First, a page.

In the last decade, the extension of global cannabis value chains has played an important role in the proliferation of a number of certifications. Increasingly, whether producing cannabis flower, industrial hemp or derived products for global markets, producers have become subject to a variety of certifications, standards and good manufacturing practices.
Certifications are instrumental in adding value to cannabis products and protecting consumers and the environment. Many segments such as organic food are defined by certifications. In order to comply with certification requirements often cannabis producers have to follow strict parameters intended to increase productivity. However, the process to obtain a certification is often expensive and can become a barrier to entry for small-scale and informal cannabis producers.
Recently, Onda Wellness, which produces hemp oil in Boulder, Colorado, became the first company in the world to earn a ‘Land To Market’ verification, “which confirms that the practices used to grow the crop yield a net positive effect on the vitality of the soil,” reported local media. Onda uses livestock, specifically chickens, turkeys and pigs, to regenerate the soil in Madras, Oregon where the hemp is grown.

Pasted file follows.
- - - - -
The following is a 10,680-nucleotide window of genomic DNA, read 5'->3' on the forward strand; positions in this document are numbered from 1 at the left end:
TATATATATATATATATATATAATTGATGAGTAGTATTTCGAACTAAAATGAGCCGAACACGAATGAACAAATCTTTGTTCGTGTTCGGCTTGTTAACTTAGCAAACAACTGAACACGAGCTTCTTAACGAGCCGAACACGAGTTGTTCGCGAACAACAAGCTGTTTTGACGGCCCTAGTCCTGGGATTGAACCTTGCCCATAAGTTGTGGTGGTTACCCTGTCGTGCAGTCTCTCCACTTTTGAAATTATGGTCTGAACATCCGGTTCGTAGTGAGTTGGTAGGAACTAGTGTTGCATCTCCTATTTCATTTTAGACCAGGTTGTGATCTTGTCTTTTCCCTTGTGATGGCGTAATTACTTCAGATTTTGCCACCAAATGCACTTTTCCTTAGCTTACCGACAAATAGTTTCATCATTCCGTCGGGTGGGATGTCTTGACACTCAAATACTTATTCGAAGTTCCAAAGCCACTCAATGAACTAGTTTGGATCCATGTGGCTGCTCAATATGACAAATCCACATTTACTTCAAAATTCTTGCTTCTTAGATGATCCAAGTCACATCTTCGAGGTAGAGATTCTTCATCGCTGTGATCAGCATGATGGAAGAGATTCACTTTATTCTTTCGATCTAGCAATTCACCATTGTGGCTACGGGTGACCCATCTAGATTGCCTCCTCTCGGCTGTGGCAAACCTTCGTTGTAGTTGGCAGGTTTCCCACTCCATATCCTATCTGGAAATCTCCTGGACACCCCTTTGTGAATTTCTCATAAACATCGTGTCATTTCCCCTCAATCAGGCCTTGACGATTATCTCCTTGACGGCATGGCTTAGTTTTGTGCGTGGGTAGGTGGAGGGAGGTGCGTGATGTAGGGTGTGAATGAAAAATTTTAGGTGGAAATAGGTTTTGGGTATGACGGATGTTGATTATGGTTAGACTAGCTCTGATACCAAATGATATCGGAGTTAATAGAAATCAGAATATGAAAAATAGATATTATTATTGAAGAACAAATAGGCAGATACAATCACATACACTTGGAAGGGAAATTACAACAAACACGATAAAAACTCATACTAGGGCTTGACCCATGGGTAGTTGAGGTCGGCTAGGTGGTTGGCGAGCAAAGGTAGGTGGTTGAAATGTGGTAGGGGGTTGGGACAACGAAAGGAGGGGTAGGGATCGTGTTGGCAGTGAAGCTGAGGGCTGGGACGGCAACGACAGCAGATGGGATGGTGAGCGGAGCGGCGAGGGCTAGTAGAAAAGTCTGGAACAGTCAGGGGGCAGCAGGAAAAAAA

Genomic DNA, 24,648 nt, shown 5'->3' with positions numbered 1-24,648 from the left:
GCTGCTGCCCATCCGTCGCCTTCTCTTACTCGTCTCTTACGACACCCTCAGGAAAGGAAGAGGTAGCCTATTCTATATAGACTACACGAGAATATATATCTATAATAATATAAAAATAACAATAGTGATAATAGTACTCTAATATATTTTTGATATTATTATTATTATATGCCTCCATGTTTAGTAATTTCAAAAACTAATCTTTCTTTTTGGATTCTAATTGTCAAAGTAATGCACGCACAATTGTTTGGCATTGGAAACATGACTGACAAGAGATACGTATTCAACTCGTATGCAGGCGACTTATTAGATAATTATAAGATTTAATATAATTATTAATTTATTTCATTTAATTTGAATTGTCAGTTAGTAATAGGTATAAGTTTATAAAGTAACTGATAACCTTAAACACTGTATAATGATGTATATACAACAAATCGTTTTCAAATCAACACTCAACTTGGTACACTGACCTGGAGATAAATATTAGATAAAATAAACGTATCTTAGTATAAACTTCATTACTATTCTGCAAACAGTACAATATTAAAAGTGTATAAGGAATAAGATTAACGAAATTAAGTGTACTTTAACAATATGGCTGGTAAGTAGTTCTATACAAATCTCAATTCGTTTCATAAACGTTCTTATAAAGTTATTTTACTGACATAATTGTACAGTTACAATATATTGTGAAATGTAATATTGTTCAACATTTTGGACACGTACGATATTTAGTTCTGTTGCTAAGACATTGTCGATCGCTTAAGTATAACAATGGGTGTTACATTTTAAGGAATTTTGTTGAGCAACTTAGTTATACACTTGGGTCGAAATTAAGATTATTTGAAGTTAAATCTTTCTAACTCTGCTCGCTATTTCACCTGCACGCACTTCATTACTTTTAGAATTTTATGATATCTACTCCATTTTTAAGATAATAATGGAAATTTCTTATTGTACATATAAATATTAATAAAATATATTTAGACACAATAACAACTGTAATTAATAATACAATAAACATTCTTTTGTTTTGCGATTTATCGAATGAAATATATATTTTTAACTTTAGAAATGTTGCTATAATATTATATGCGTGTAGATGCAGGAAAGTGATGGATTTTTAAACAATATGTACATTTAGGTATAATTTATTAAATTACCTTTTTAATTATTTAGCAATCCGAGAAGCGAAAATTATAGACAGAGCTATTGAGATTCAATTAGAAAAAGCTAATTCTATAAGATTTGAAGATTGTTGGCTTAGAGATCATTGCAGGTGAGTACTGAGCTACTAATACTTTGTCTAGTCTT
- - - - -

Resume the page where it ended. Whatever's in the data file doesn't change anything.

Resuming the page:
Regenerative Agriculture: Now It’s Certified
Land To Market verification, an “outcomes-based verified regenerative sourcing solution”, is a private seal that addresses the concept of regenerative agriculture, popularized by the 2020 movie Kiss the Ground.
Broadly defined, regenerative agriculture aims to restore life in soils, through the introduction of biodiversity from plants to bacteria and fungi to insects, arthropods, and livestock as well as nutrients, such as rock dust, manure and compost. An example of a similar seal is the Regenerative Organic Certification from the Regenerative Organic Alliance, which is a 501(c)3 formed by experts in farming, ranching, soil health, animal welfare and farmer and worker fairness.
Unlike organic farming, regenerative agriculture is defined by the creation of beneficial ecological outcomes in the soil and the environment. Although there is no universally accepted definition of organic farming, often the term refers to regulations and protocols set by governments and institutions to avoid the use of synthetic and harmful additives.
Onda Wellness founder Stephen Smith turned to Land To Market because the program looks at results rather than prescribing a single protocol. “One kind of certification might say you must do X, Y, and Z and we will give you the seal of approval,” Smith said. “But Land To Market says, first we see where you are now, and how can we help you to get a more biodiverse landscape? It’s outcomes-based.”
According to Smith, Onda’s hemp oil delivers higher quality without having to use synthetic or commercial inputs. “No fish emulsion, no boosters. It’s a combination of animals and a variety of crops, including hemp, rotating to build that soil vitality,” he said.